My son Ian is in Kuwait, serving his country as a crew chief for the A-10 Warthog. His work carries considerable responsibility, especially for a 19-year-old. But he was prepared to do his job by the outstanding training he received in the United States Air Force. Ian recently wrote family and friends an e-mail that describes his plane and its lethal payload. A follow-up e-mail shows that our son is trying to keep focused on his job and not dwell too much about the death and destruction around him. The subject line of the first e-mail was “The A-10″:
We’ve had a break in the sandstorms, so the birds are in the air more. I’m pleased the A-10 is getting so much publicity these days. It’s about time. The F-16, B-2, and B-52 steal all the glory. They are impressive aircraft compared to my slow, ugly Warthog. But while the A-10 may be the ugly duckling of the Air Force, it is tough and lethal and saving the lives of American troops. That makes us proud.
Yesterday, for example, one of our convoys came under attack. We scrambled and were able to save the convoy by inflicting massive firepower and fear on the attackers. It feels good when we make that kind of impact.
Here’s a little on my routine. I work 7 days a week. I wake up at 0530, go to chow, and get myself to the flight line. I go out to my jet which, by the way, is the “flagship” of the fleet. It is the commander’s plane, and it has special wing markings and the 9-11 “Let’s Roll” logo. I prep the jet and do everything it takes to make sure it can get in the air and unleash hell. I launch the pilot out, then recover the plane whenever it comes back. My day is consumed with the needs of my baby. Whatever it needs, I provide. Then, around 1900-1930, I get back to the compound, eat, and go to bed.
Now here’s a little on my baby, the A-10. The aircraft is built around a 30mm Gatling cannon. It has seven barrels and fires 70 rounds a second. The rounds are a “party mix” which consists of depleted uranium rounds followed by incendiary phosphorus. The uranium punches through armor; the phosphorus follows and burns at 2,500 degrees Fahrenheit. At 70 rounds per second, it is very impressive. Whenever the plane fires, it slows considerably and shakes a lot of screws loose. So when it comes back, we have to tighten things up.
The A-10 also has 11 pylon stations for weapons…. When all the munitions are used, we bring Hell to the field.
Ian’s next e-mail to family and friends came Sunday morning. Its subject line was “Sunny, Sandy, Sensational Kuwait.”
We have all been working hard turning jets. The pace is fierce, but so is the wrath we inflict. I feel mental fatigue creeping up on me. After working 12 hours or more in the sun, I burn out. My body recovers after rest, but mentally I am tiring.
The birds continue to come back empty. We talk to the pilots about where they were, what they hit, and what it was like. They are pumped before and after the flight. After we recover them, they get out with a big dip in their mouths and start telling us about all the things they blew up. It can be scary and awesome at the same time. I had a pilot tell me yesterday he had 11 confirmed vehicle kills with my bird.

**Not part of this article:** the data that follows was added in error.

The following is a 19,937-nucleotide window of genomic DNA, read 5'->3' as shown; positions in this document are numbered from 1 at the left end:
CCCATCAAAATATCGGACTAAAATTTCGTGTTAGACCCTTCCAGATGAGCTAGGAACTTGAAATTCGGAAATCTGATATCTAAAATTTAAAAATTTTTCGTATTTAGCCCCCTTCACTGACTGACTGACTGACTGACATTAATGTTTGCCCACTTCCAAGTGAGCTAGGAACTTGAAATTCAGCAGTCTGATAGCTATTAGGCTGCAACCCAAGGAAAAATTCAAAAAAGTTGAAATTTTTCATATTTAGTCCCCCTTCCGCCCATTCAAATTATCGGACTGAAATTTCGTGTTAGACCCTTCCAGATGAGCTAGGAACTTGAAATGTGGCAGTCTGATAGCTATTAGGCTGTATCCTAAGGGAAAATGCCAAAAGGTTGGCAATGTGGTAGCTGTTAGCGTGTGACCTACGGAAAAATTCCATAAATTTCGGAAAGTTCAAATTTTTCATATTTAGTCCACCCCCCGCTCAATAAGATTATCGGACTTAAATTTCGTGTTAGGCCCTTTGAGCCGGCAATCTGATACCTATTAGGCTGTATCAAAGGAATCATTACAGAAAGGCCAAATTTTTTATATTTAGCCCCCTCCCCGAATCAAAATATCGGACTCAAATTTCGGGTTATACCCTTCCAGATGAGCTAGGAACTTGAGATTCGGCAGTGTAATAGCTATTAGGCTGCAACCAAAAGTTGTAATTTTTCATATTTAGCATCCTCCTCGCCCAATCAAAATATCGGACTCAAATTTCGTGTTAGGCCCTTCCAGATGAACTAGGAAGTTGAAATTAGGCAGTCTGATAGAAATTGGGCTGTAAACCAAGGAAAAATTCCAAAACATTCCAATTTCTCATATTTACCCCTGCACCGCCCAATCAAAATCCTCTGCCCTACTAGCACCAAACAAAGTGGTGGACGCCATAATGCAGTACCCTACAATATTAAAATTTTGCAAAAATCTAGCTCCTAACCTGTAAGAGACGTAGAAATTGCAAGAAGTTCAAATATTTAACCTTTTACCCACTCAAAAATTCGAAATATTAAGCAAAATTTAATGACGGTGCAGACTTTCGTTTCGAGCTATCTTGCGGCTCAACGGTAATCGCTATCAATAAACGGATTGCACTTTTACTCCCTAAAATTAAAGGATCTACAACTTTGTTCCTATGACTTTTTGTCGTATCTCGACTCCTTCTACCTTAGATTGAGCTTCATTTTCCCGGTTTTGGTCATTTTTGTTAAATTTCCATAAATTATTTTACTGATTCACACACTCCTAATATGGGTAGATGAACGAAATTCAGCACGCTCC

I don’t know why, but I don’t think too much about what is actually happening. I work on an aircraft whose function is to kill people and break things. I assist the pilot in destroying tanks, APCs, artillery, bunkers, and buildings that have people in them. The other day, we hit a building with a suspected 200 Iraqi troops in it. I gave it some thought, but didn’t dwell on it. I know it’s happening, but I let it pass. It’s something that I know needs to be done, and I will do my best to help get it done. Another crew chief is struggling with this. He asked me if it bothers me that we do what we do. I told him no. It doesn’t when I think about what Saddam Hussein and the Republican Guard have done to the people of Iraq. Torture. Rape. Chemical attacks. The Republican Guard deserve what we serve.
On a lighter note, I just got promoted! Effective Tuesday, I will be a senior airman. I completed my courses, put in my time, and volunteered to come to the desert. Because of that, my supervisor put me in last month, and the commander approved! I really feel a sense of accomplishment. Now I can say I got my 3rd stripe in the desert.
I hope all is well back in the States. I keep thinking about all the things I’m going to do when I get back. This is wishful thinking, but if I’m back before the end of the semester, I want to party with all you MSU [Michigan State] people. I’ll be spending some quality time with my family (including my dogs) and those of you who will still be in East Lansing during the summer.
I don’t think I’ll be back that soon. My orders are cut for a year. At the very least I would like to come back by fall semester so I can continue at James Madison [the honor college at Michigan State]. I guess I just have to leave it up to God.
Mom and Dad have been forwarding e-mails from people all over America and the world. I don’t know these people, but their prayers and support mean a lot to me and the other guys here. They really do help us — more than they know….
— Gleaves Whitney is editing a book of wartime speeches by American presidents, to be published later this year by Rowman & Littlefield. This is the sixth in a series of reports about his 19-year-old son Ian, who is serving in Kuwait with the Michigan Air National Guard.